Update at 4.30pm: Both The Guardian and The Times have been running reports this afternoon about an email from the head of Universities UK, Steve Smith, to the heads of higher eductaion institutions which has been leaked to the BBC. They are reporting that the email warns of a £3bn cut in university teaching budgets and a £1bn cut in the research budget.
This morning The Times has published a letter letter signed by almost 80 of AMRC’s member charities. Mark Henderson has also written an accompanying article (paywall) looking in more depth at the issues of concern for research charites. These include cuts in funding and the proposed cap on non-EU migrants. The text of the letter is as follows:
Sir, Our work benefits millions of patients across the UK. Last year alone the 124 members of the Association of Medical Research Charities funded more than £1 billion of medical and health research. As a proportion of public expenditure that is more than any other country. This contribution is driven by the combined efforts of volunteers, supporters, donors, clinicians, scientists and patients themselves. If ever there was an example of the “Big Society” in action this is it.
Ahead of the Comprehensive Spending Review (CSR) we have asked the coalition Government to sustain science funding and ensure an environment that allows charities to fund research on behalf of patients. Failure to do so will lead to the UK losing its position as an international leader in science. Additional unacceptable strictures on research, such as the proposed cap on non-EU migrants, can only fuel concerns that our future scientists will be expected to work with one hand tied behind their backs.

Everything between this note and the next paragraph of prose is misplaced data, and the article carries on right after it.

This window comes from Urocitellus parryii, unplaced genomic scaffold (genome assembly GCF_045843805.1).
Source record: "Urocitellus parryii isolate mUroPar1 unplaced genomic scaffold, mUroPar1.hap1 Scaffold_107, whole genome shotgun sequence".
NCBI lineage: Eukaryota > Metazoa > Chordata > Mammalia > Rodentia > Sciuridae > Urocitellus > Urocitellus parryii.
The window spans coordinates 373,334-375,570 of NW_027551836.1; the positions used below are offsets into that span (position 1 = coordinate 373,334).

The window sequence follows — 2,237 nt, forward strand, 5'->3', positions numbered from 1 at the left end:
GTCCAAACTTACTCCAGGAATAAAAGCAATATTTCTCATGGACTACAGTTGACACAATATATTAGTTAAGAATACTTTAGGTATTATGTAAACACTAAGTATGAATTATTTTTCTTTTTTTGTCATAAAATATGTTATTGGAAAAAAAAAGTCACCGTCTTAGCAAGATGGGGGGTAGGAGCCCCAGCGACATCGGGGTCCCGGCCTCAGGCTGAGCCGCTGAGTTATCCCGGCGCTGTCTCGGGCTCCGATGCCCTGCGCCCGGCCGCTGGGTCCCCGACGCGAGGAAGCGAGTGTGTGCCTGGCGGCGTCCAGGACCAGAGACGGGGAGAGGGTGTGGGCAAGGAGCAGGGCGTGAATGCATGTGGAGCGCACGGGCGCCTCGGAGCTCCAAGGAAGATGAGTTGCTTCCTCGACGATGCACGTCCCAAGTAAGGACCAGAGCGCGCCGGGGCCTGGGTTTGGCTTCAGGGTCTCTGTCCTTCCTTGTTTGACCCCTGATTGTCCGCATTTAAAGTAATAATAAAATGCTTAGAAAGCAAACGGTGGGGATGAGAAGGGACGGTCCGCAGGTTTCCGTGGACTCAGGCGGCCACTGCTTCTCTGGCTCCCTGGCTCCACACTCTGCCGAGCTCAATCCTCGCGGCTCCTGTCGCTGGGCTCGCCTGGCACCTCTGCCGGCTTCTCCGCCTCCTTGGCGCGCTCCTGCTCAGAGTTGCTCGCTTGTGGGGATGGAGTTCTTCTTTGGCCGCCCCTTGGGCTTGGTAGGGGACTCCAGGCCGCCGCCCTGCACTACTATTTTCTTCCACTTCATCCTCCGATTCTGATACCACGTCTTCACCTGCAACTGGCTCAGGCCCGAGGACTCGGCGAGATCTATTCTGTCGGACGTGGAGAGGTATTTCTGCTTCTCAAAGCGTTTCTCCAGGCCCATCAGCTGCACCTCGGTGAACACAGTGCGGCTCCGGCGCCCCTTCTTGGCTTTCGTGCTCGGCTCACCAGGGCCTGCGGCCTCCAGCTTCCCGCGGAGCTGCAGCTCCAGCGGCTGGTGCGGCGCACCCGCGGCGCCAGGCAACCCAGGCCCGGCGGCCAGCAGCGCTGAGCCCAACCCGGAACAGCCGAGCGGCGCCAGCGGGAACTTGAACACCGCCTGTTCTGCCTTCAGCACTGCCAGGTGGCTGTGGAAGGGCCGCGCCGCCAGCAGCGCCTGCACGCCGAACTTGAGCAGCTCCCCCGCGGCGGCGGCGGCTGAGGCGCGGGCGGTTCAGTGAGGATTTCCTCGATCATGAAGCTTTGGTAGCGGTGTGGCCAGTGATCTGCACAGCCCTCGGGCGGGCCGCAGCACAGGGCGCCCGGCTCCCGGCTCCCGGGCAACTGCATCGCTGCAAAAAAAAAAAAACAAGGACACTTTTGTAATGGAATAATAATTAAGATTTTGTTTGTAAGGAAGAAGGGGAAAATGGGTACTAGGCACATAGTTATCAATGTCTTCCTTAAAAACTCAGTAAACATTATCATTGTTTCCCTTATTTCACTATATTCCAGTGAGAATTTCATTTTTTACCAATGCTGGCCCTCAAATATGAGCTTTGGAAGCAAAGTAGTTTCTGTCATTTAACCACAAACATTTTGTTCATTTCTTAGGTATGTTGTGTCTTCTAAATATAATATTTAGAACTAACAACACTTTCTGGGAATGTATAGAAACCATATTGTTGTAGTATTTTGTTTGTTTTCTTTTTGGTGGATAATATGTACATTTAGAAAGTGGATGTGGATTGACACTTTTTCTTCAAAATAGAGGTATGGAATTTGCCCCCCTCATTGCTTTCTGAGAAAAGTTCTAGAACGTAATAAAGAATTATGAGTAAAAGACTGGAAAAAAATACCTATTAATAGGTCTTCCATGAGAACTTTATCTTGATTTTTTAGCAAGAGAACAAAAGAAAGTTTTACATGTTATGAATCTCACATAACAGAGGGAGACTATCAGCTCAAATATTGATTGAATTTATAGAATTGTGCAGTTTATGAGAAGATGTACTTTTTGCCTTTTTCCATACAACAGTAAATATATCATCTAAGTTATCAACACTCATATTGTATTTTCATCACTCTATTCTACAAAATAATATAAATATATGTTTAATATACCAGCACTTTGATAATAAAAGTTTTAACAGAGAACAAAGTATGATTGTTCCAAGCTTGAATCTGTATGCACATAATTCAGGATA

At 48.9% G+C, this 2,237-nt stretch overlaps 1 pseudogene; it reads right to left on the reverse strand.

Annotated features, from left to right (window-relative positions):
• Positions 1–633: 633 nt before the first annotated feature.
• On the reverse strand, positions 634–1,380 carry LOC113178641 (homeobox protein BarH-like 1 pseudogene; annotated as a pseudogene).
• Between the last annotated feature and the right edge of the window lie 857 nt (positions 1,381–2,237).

Ministers are mistaken if they believe that charities are a substitute for Government expenditure. One of the great strengths of UK science is the synergy that exists between public, charitable and industry sources of funding. Only last week we saw evidence of what this collaboration can mean with the bowel-screening announcement heralded at the Conservative Party conference. It is such progress and the opportunity to improve health and wellbeing that has enabled us to build public support for research, support that leverages funding from other sources for the common good.
We recognise the very difficult decisions facing George Osborne. But in these final days before the CSR announcement he may wish to reflect on the comment by the American health activist Mary Lasker: “If you think research is expensive, try disease.”
You know, I can always tell the strength of feeling among our members by the speed with which they respond to my emails. Given that they only had 36 hours to respond to my request that they sign our letter, the fact that so many did is indicative of their growing apprehension. And more asked to do so after the deadline was passed.
As I reflect on matters at this late (or early) hour it is quite simple. Either the Government wants the UK to play for the first team of international science. Or it is content for it to be a substitute, playing for ten minutes or so with the occasional moment of glory. The problem is the unused substitute can soon lose form and confidence. Before we know it, they find themselves playing in the reserves or even moving down through the leagues to find a game. But whether that happens or not is in the manager’s hands.